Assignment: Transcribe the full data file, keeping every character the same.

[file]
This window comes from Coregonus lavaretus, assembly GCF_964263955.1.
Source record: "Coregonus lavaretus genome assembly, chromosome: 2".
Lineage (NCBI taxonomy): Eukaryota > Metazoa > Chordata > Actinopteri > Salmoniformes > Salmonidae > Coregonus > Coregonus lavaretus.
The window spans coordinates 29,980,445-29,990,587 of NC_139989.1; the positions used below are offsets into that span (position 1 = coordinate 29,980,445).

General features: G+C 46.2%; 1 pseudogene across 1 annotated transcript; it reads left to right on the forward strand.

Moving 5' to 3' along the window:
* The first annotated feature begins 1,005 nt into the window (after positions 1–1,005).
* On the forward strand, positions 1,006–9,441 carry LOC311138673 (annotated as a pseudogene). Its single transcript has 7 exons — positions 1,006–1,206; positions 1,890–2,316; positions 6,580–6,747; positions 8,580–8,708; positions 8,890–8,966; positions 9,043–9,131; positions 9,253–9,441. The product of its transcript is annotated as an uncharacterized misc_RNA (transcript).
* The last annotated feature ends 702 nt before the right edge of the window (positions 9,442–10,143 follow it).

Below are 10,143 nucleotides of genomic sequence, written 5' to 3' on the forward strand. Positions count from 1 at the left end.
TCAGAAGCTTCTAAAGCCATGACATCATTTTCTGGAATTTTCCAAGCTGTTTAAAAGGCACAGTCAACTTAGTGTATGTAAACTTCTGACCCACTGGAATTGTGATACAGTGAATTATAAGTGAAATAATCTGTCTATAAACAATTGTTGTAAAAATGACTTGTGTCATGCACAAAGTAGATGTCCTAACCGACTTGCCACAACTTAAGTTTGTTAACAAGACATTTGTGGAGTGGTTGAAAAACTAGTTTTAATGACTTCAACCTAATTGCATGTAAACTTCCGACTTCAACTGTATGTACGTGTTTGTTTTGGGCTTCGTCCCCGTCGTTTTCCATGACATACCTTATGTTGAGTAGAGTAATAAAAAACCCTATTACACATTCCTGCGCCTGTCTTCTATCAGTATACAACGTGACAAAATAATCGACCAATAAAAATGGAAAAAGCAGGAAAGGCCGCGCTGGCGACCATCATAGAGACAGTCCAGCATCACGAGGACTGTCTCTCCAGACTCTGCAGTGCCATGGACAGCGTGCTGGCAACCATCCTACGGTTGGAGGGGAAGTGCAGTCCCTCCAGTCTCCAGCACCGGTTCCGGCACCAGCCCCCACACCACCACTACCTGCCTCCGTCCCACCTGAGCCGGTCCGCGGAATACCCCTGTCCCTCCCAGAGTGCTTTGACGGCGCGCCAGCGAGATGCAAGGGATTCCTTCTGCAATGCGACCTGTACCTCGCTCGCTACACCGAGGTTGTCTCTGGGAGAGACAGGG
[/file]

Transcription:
This window comes from Coregonus lavaretus, assembly GCF_964263955.1.
Source record: "Coregonus lavaretus genome assembly, chromosome: 2".
Lineage (NCBI taxonomy): Eukaryota > Metazoa > Chordata > Actinopteri > Salmoniformes > Salmonidae > Coregonus > Coregonus lavaretus.
The window spans coordinates 29,980,445-29,990,587 of NC_139989.1; the positions used below are offsets into that span (position 1 = coordinate 29,980,445).

General features: G+C 46.2%; 1 pseudogene across 1 annotated transcript; it reads left to right on the forward strand.

Moving 5' to 3' along the window:
* The first annotated feature begins 1,005 nt into the window (after positions 1–1,005).
* On the forward strand, positions 1,006–9,441 carry LOC311138673 (annotated as a pseudogene). Its single transcript has 7 exons — positions 1,006–1,206; positions 1,890–2,316; positions 6,580–6,747; positions 8,580–8,708; positions 8,890–8,966; positions 9,043–9,131; positions 9,253–9,441. The product of its transcript is annotated as an uncharacterized misc_RNA (transcript).
* The last annotated feature ends 702 nt before the right edge of the window (positions 9,442–10,143 follow it).

Below are 10,143 nucleotides of genomic sequence, written 5' to 3' on the forward strand. Positions count from 1 at the left end.
TCAGAAGCTTCTAAAGCCATGACATCATTTTCTGGAATTTTCCAAGCTGTTTAAAAGGCACAGTCAACTTAGTGTATGTAAACTTCTGACCCACTGGAATTGTGATACAGTGAATTATAAGTGAAATAATCTGTCTATAAACAATTGTTGTAAAAATGACTTGTGTCATGCACAAAGTAGATGTCCTAACCGACTTGCCACAACTTAAGTTTGTTAACAAGACATTTGTGGAGTGGTTGAAAAACTAGTTTTAATGACTTCAACCTAATTGCATGTAAACTTCCGACTTCAACTGTATGTACGTGTTTGTTTTGGGCTTCGTCCCCGTCGTTTTCCATGACATACCTTATGTTGAGTAGAGTAATAAAAAACCCTATTACACATTCCTGCGCCTGTCTTCTATCAGTATACAACGTGACAAAATAATCGACCAATAAAAATGGAAAAAGCAGGAAAGGCCGCGCTGGCGACCATCATAGAGACAGTCCAGCATCACGAGGACTGTCTCTCCAGACTCTGCAGTGCCATGGACAGCGTGCTGGCAACCATCCTACGGTTGGAGGGGAAGTGCAGTCCCTCCAGTCTCCAGCACCGGTTCCGGCACCAGCCCCCACACCACCACTACCTGCCTCCGTCCCACCTGAGCCGGTCCGCGGAATACCCCTGTCCCTCCCAGAGTGCTTTGACGGCGCGCCAGCGAGATGCAAGGGATTCCTTCTGCAATGCGACCTGTACCTCGCTCGCTACACCGAGGTTGTCTCTGGGAGAGACAGGG